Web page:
I Was a Communist for the FBI

on May 05, 1951 by BOXOFFICE Staff
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When Producer Bryan Foy blasts the Communist menace in the United States, he uses no small-caliber artillery. He unlimbers the 16-inch cases and fires them until they are white-hot -- and let the shell fragments fall where they may. Such employment of block-busting barrages adds up to noisy and actionful screenfare albeit it reveals nothing that has not been previously and widely exposed about the Red threat, its proponents, their aims and methods. With the public in its current mood regarding Communistic activities, the picture can easily attract cash-drawer-loading grosses, especially if the exhibitor takes advantage of the patent exploitation possibilities of it subject matter. So, when the smoke clears away, it boils down to a potentially profitable film, although discriminating customers may have preferred a bit more of finesse, originality and skill in production, writing and acting. Directed by Gordon Douglas.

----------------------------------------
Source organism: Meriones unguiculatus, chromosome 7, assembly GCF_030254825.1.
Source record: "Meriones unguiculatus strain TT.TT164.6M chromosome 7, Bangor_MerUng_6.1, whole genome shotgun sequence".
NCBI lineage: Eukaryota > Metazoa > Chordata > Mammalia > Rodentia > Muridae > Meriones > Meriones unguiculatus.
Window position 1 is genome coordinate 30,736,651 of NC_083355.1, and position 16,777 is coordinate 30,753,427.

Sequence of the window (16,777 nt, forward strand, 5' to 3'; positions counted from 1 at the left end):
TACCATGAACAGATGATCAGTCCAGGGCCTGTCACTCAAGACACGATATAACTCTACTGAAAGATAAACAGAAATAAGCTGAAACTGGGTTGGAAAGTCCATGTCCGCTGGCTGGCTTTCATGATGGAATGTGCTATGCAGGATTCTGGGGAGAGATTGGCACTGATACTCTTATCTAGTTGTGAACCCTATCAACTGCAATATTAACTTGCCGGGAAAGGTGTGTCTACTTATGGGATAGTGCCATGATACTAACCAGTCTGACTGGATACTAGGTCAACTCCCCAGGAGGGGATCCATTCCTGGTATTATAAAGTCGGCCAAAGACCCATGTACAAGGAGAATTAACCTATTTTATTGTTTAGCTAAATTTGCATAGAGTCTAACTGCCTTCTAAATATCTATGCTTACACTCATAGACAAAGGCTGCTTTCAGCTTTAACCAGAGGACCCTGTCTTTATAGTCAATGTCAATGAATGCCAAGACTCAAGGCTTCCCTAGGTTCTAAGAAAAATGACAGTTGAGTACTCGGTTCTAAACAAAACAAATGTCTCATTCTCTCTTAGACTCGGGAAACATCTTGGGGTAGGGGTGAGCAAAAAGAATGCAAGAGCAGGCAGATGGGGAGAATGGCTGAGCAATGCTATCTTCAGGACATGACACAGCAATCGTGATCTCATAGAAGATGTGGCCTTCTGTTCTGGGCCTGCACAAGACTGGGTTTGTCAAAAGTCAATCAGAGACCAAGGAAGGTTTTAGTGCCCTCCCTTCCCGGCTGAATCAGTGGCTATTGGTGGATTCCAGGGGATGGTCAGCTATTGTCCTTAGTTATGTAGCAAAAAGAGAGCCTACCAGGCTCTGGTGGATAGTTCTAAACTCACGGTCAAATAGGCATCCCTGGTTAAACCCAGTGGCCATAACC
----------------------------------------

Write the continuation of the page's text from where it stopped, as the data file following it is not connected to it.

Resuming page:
THE STORY:
Employed by a Pittsburgh steel plant Matt Cvetic (portrayed by Frank Lovejoy) poses as a Communist to secure information for the FBI. Even his own family believes he is a Red and is hostile toward him. The Communists, with Cvetic in on the discussion, plot a strike at North American. Meantime Cvetic discovers his son's teacher, Dorothy Hart, also is a Communist, but she repudiates the party. She learns Cvetic is not really a Communist and he helps her escape after the Communists kill an FBI man assigned to guard her. Cvetic's activities are instrumental in rounding up 11 Red leaders. He testifies against them before the congressional un-American activities committee, at the same time clearing his own name.

CATCHLINES:
The Smashing, Socking, Sizzling Motion Picture... That Performs an Invaluable Public Service... Ripping the Veil From the Communist Underground Menace... To Our Country's Freedom. Warner Bros. 84 mins.

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